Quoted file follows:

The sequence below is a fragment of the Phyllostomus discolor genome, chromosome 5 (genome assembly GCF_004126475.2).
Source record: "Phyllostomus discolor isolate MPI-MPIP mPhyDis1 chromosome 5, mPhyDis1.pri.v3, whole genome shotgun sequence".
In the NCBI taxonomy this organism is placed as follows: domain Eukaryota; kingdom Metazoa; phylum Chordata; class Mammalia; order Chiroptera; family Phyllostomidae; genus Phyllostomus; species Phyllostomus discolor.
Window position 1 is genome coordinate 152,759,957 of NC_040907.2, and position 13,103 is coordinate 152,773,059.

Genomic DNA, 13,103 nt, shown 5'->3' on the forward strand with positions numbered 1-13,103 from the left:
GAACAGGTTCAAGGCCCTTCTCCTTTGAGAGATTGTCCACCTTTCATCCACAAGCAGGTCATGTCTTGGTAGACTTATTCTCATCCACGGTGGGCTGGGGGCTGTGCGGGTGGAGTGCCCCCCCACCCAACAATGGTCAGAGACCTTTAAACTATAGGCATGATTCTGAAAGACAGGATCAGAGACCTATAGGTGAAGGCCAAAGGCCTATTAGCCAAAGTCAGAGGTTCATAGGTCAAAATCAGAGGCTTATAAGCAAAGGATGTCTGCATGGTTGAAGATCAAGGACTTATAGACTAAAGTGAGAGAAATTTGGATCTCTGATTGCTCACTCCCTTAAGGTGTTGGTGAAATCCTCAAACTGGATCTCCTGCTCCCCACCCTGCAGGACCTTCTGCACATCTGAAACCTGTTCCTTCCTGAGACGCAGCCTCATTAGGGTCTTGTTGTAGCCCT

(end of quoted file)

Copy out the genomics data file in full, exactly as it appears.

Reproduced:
The sequence below is a fragment of the Phyllostomus discolor genome, chromosome 5 (genome assembly GCF_004126475.2).
Source record: "Phyllostomus discolor isolate MPI-MPIP mPhyDis1 chromosome 5, mPhyDis1.pri.v3, whole genome shotgun sequence".
In the NCBI taxonomy this organism is placed as follows: domain Eukaryota; kingdom Metazoa; phylum Chordata; class Mammalia; order Chiroptera; family Phyllostomidae; genus Phyllostomus; species Phyllostomus discolor.
Window position 1 is genome coordinate 152,759,957 of NC_040907.2, and position 13,103 is coordinate 152,773,059.

Genomic DNA, 13,103 nt, shown 5'->3' on the forward strand with positions numbered 1-13,103 from the left:
GAACAGGTTCAAGGCCCTTCTCCTTTGAGAGATTGTCCACCTTTCATCCACAAGCAGGTCATGTCTTGGTAGACTTATTCTCATCCACGGTGGGCTGGGGGCTGTGCGGGTGGAGTGCCCCCCCACCCAACAATGGTCAGAGACCTTTAAACTATAGGCATGATTCTGAAAGACAGGATCAGAGACCTATAGGTGAAGGCCAAAGGCCTATTAGCCAAAGTCAGAGGTTCATAGGTCAAAATCAGAGGCTTATAAGCAAAGGATGTCTGCATGGTTGAAGATCAAGGACTTATAGACTAAAGTGAGAGAAATTTGGATCTCTGATTGCTCACTCCCTTAAGGTGTTGGTGAAATCCTCAAACTGGATCTCCTGCTCCCCACCCTGCAGGACCTTCTGCACATCTGAAACCTGTTCCTTCCTGAGACGCAGCCTCATTAGGGTCTTGTTGTAGCCCT